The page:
I am super excited because this month of August we are going to be spending a lot of time talking about how to find your dream career, job searching, and figuring out what your passion is. Every Tuesday, I’m going to be on Facebook live to answer one of your questions.
Today we’re talking about LinkedIn and how to make the most out of your current LinkedIn relationships. Today’s question is from Erin Ford:
I’m switching careers and doing my best to network via LinkedIn. What are some tangible ways I can get the most out of these relationships? How do I e-approach them, and what questions should I ask?
First of all, LinkedIn is changing dramatically. Is anyone else noticing this? Let me tell you the changes I’m seeing on Linkedin:
I used to not get that many messages on LinkedIn, but these days I’m getting a lot of spam. It’s making me a) really annoyed, and b) really careful with who I’m responding to and how much time I spend interacting with people on LinkedIn.
In the messages I’m getting, you can almost always tell they’re copy-pasted, self-promos, or automated emails, and it just turns me away.
I’m also getting messages from people who are sending something to me every single day, like a link to a “helpful article that I think you would like” every single day. I actually just end up unconnecting/unfriending them because it is so annoying.
So, all that to say, LinkedIn is changing, and it’s more important than ever to stand out if you want to make the most out of your LinkedIn relationships. For example, Erin is using LinkedIn to make her career transition, so it’s really important she stands out to important connections.
I want to tell you 3 different steps you can take today to really make the most out of your LinkedIn relationships.
How to Make the Most Out of Your LinkedIn Relationships
1. Find Connections In Your Target Position
First, I want you to find people on LinkedIn who are in roles that you really want to have someday; people you really want to meet.
I would also search your connections’ connections to look for mutual connections they could introduce you to.
For example, someone was looking for a mentor and messaged me about it on LinkedIn. I told her to feel free to look through my connections and I’d be happy to introduce her to someone, but I put that work onto her to actually look through my connections (because there are a lot!).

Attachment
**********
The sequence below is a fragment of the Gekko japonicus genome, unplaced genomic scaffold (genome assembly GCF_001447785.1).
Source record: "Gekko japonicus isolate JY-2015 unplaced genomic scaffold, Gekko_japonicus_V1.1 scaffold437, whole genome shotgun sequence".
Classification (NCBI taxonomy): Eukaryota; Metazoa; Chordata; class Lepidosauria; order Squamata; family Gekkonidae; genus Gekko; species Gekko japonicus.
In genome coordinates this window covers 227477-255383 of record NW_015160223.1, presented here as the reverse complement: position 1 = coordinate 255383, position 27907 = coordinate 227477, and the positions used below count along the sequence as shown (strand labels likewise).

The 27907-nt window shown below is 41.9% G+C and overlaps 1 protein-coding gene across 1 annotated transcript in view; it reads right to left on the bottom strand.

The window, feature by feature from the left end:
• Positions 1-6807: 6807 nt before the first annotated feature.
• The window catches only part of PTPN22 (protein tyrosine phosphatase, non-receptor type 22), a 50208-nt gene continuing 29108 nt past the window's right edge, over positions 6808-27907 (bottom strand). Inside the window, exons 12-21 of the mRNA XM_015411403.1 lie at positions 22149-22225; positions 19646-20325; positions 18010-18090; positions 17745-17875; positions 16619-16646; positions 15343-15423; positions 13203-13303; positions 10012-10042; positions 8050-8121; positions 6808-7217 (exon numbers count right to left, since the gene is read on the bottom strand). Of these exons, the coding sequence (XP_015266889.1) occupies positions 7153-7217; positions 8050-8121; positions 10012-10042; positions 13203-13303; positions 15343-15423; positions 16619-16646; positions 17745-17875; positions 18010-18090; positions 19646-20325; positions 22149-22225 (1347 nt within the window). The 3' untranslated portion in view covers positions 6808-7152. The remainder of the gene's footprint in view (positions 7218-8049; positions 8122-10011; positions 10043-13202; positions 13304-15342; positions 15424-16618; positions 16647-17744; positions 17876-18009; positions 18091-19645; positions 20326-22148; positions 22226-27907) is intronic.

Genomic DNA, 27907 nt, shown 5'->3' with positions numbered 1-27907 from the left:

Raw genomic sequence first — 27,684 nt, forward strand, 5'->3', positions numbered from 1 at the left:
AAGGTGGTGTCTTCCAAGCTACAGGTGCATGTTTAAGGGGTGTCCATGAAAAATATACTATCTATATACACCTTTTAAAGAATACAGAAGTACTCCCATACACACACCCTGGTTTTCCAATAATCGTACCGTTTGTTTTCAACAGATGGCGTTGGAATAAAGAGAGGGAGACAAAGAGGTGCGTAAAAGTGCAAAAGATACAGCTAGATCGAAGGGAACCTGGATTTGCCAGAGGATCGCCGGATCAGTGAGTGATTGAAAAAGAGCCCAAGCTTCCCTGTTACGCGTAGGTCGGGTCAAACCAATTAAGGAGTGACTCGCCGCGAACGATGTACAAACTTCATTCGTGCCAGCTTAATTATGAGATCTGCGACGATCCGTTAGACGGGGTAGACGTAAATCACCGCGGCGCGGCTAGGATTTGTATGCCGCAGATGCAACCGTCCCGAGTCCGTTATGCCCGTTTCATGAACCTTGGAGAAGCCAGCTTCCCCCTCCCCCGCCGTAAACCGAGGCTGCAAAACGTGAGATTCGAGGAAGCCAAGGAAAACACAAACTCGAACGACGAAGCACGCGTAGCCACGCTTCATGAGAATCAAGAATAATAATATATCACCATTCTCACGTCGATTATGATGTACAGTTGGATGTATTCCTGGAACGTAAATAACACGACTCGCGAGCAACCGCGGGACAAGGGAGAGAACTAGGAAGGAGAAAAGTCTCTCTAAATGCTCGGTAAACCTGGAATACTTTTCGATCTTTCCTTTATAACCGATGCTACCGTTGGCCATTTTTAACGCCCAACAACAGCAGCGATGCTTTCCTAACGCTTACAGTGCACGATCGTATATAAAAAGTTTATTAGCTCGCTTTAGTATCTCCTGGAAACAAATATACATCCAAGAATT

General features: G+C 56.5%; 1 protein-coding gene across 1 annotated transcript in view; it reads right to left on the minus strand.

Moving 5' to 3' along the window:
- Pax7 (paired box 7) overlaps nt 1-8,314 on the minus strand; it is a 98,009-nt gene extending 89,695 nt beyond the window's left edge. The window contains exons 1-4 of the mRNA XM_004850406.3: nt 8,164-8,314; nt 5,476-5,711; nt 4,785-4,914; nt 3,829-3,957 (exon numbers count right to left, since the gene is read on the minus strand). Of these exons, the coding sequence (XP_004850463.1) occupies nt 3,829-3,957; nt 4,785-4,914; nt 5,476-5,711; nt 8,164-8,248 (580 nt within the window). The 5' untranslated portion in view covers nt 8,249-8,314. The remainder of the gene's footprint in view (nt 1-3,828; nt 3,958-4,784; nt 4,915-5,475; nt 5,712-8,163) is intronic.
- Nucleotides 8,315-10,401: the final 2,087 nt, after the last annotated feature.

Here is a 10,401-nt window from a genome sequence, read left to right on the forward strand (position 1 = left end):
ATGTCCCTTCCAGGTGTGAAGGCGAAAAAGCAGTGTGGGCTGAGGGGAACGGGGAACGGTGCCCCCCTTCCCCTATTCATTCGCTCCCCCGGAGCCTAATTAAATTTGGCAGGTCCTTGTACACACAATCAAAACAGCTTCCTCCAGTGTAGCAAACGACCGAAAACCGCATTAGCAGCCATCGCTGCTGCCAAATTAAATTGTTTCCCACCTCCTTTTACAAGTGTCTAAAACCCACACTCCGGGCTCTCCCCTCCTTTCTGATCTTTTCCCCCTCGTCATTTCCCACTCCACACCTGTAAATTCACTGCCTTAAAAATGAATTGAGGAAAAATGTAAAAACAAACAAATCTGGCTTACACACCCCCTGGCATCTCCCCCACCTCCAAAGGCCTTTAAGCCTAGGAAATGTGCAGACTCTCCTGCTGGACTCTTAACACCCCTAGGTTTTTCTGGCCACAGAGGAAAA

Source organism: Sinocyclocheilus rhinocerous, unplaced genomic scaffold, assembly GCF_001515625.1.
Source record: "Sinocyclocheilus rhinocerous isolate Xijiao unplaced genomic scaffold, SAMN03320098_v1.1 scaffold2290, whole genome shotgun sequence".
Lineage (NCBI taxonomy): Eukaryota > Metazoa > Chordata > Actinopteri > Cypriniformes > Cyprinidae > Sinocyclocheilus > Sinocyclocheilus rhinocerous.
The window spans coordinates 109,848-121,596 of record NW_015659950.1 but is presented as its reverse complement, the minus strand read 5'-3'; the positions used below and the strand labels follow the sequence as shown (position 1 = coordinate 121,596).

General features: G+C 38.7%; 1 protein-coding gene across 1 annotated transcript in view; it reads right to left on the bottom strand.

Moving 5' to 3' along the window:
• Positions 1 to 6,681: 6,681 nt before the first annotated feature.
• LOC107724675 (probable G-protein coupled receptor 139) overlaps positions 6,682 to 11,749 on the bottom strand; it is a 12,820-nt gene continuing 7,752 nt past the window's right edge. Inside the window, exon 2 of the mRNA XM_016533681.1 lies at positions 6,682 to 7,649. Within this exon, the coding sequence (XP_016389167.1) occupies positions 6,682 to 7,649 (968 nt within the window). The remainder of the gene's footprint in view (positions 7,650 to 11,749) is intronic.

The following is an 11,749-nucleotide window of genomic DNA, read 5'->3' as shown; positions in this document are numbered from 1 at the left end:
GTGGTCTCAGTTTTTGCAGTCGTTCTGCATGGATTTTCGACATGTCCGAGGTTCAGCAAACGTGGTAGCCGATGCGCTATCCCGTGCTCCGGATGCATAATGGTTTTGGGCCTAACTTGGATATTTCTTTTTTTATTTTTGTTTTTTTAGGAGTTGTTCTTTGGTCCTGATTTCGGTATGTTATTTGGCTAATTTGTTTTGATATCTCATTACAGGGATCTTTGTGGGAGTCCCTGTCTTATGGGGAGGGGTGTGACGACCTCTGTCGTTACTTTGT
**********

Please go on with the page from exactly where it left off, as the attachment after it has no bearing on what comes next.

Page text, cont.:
If someone looked through my connections and said, “Hey, Anna, I would really like to connect to so-and-so” I would quickly connect them. Don’t be afraid to ask your connections for introductions! They will almost always be more than happy to help you.
I would also look through groups: people you want to talk to or meet, people in positions you want, people who would be beneficial to add to your network, and who other people you already know (mutual connections) could introduce you to.
2. Send an Informational Interview Note
Next, ask for an informational interview. Send them a note with some brief information on who you are and how you learned about them. Give them some reason that you’re similar, (ex. you’re in the same group, someone referred you to them, you have a mutual connection or interest) so they know how you found them.
Tell them why you’re contacting them.
Here is a template you can use to contact them:
Dear (Name of Person)
I am currently an MBA student at the Rady School of Management at University of California, San Diego. My career counselor at the Rady School suggested I contact you to conduct an informational interview.
My passion and desire is to become (your career target) and your background and experience will be invaluable to me as I pursue my career. At your convenience, I would like to schedule a 15-minute informational meeting with you in person or over the phone. The purpose of the meeting is to gather additional information that will better assist me with my career decisions. Thank you for considering my request.
(Your Name and contact information)